Gay employees of the United Methodist Church can now claim benefits for their spouses, the church's highest judicial board recently decided, but they still will have to find another church if they want to get married.
The term "spouse" now includes "same sex" for church employees working in one of the 17 states where gay marriage is legal. The decision includes legally recognized civil unions and domestic partnerships for homosexual and heterosexual couples.
In just one sign of how mainstream denominations are struggling to keep up with fast-evolving social attitudes toward same-sex marriage, the church's policy requires each employee claiming spousal benefits to work for one of its 13 governing agencies.
The United Methodist Church does not recognize gay marriage, but the church's Judicial Council stated that "certain basic human rights and civil liberties are due all persons."
"We see a clear issue of simple justice in protecting the rightful claims when people have shared material resources, pensions, guardian relationships, mutual powers of attorney, and other such lawful claims typically attendant to contractual relationship that involved shared contributions, responsibilities, and liabilities, and equal protection before the law," the board stated.
The change was proposed in October by the church's financial board, but officially approved last week by the church's judicial court and first reported by the Religion News Service.
"I think it's a very good decision," said Chett Pritchett, executive director of Methodist Federation for Social Action. "This affirms what the United Methodist Church has always said about equal rights for everybody regardless of sexual orientation or gender identification. In some ways this is just kind of putting our statements into practice."
Sharon Dean, spokeswoman for the church's General Council of Finance and Administration, said there's no way to tell how many same-sex couples sign up for benefits because the church only asks about marital status, not the gender of an employee's spouse.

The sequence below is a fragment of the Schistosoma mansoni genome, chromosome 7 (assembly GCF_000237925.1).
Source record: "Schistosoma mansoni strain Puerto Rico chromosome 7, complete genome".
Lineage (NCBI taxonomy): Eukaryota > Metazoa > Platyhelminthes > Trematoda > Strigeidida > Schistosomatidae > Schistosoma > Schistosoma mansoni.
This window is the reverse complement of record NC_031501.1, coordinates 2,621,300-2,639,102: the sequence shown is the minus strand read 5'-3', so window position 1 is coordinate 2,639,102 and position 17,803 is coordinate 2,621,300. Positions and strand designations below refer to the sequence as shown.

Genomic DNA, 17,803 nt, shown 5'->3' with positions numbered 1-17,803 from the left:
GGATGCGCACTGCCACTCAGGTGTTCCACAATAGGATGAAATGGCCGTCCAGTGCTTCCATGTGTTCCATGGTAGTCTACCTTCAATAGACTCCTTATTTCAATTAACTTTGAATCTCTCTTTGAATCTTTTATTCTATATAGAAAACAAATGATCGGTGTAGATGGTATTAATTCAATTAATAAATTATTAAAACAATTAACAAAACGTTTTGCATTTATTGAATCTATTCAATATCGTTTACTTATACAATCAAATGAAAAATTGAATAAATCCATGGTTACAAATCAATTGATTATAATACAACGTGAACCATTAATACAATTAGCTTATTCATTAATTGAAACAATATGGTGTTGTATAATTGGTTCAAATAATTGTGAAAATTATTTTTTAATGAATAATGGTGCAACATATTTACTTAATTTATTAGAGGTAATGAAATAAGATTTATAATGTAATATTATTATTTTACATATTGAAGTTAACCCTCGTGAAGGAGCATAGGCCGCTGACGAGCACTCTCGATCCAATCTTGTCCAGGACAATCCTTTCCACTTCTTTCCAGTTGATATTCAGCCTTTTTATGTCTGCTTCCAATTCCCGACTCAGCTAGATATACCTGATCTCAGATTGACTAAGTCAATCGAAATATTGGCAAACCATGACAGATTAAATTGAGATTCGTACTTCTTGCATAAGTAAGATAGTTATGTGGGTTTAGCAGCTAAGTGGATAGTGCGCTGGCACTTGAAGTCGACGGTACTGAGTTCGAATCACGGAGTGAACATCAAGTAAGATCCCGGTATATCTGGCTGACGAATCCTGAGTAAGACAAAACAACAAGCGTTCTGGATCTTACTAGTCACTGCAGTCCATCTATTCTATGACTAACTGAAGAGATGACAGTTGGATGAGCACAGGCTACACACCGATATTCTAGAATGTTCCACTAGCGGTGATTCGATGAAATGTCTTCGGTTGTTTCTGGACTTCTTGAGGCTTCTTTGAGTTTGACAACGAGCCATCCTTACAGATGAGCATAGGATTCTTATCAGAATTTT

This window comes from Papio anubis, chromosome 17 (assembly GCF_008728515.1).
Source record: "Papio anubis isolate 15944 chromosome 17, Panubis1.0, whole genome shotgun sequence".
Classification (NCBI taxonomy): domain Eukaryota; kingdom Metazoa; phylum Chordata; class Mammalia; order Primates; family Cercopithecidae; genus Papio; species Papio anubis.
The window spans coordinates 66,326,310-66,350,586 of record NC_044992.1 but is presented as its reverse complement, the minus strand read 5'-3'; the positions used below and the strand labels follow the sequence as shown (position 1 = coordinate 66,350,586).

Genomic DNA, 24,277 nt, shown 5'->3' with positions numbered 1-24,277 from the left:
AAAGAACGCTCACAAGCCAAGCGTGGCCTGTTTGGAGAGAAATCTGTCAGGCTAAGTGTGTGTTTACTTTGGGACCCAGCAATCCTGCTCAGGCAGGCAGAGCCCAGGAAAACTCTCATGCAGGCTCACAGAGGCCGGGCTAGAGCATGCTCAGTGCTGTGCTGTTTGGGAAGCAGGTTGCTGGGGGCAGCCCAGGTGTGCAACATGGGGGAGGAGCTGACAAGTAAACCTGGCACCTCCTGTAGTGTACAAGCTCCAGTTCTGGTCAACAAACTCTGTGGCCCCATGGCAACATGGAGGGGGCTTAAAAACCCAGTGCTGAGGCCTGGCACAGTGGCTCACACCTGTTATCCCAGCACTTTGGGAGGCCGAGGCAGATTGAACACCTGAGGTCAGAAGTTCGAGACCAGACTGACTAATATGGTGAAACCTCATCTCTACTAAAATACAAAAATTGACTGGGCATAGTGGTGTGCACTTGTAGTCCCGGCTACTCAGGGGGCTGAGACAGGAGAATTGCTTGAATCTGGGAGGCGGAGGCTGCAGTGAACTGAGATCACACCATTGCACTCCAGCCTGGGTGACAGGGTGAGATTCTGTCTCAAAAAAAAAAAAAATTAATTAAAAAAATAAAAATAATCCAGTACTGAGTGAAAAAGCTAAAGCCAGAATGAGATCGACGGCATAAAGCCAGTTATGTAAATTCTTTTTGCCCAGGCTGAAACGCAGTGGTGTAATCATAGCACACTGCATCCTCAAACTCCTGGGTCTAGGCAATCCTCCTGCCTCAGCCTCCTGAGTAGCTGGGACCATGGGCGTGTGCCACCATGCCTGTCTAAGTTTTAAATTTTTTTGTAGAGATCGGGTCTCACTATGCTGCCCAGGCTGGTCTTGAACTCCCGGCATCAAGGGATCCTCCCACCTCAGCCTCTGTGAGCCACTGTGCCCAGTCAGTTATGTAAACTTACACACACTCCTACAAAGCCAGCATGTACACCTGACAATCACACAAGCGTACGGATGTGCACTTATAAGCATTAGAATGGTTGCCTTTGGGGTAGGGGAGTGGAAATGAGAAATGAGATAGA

Figures from 2012 put church membership in the United States at nearly 7.4 million people, and 12.5 million members worldwide.
Church leaders on both sides of the gay marriage issue said they support health care for all, but the decision's impact on the divisive issue remains to be seen.
The Rev. Maxie Dunnam, pastor emeritus and director of Christ Church Global, said the United Methodist Church might not recognize gay marriage, but neither did the judicial board's ruling violate church discipline.
"I don't think what they're doing supports same sex marriage," Mr. Dunnam said. "I think [board members] saw themselves as being responsible in terms of honoring civil rights of persons granted under law.
John S. A. Lomperis, United Methodist director at the Institute on Religion and Democracy, said the board's decision does not change its official position on marriage, but he expressed displeasure with how the decision was reached.
"It was just a small group of people, dealing with finances, laws, thinking very narrowly in terms of dollars and sense," Mr. Lomperis said. "They're not doing much thinking about faithfulness and ethics."
In recent years, the church has seen a division among its congregations and clergy over gay marriage.
Last year, the church made headlines for defrocking several pastors for advocating same-sex marriage, while some conservative congregations have left the main church to adhere to more traditional disciplines.
Mr. Lomperis said at the local level, the board's decision paves the way for "funds [to be] drained from offering plates to subsidize lifestyles that churches believe and the denomination as a whole [believes] are sinful."
"It piles on one more major thing to what's literally tearing the religion apart," he said.
That rending of the faith is what the Rev. Rob Renfroe, president of Good News, said is the biggest concern right now within the church.
The judicial board's ruling might seem like a huge deal, he said, but "it's a rather small event" compared to other issues.
"Here's the dilemma: We want everybody to have access to health care, we believe all civil rights should be respected and honored," Mr. Renfroe said. "Now what's more going on here is a constant progressive campaign to change how the church and culture views marriage and same sex relations."
Mr. Pritchett said he hopes the ruling will lead to "more meaningful discussions about LGBT people who are part of the church.
"I think it points to the fact you can't say there are no gay people in our church," he said. "I think that for those whom this is seen as The issue of the church, it'll provide a little bit of firepower to their claim. I don't see this as The issue of the church, the church can never be a single issue church."
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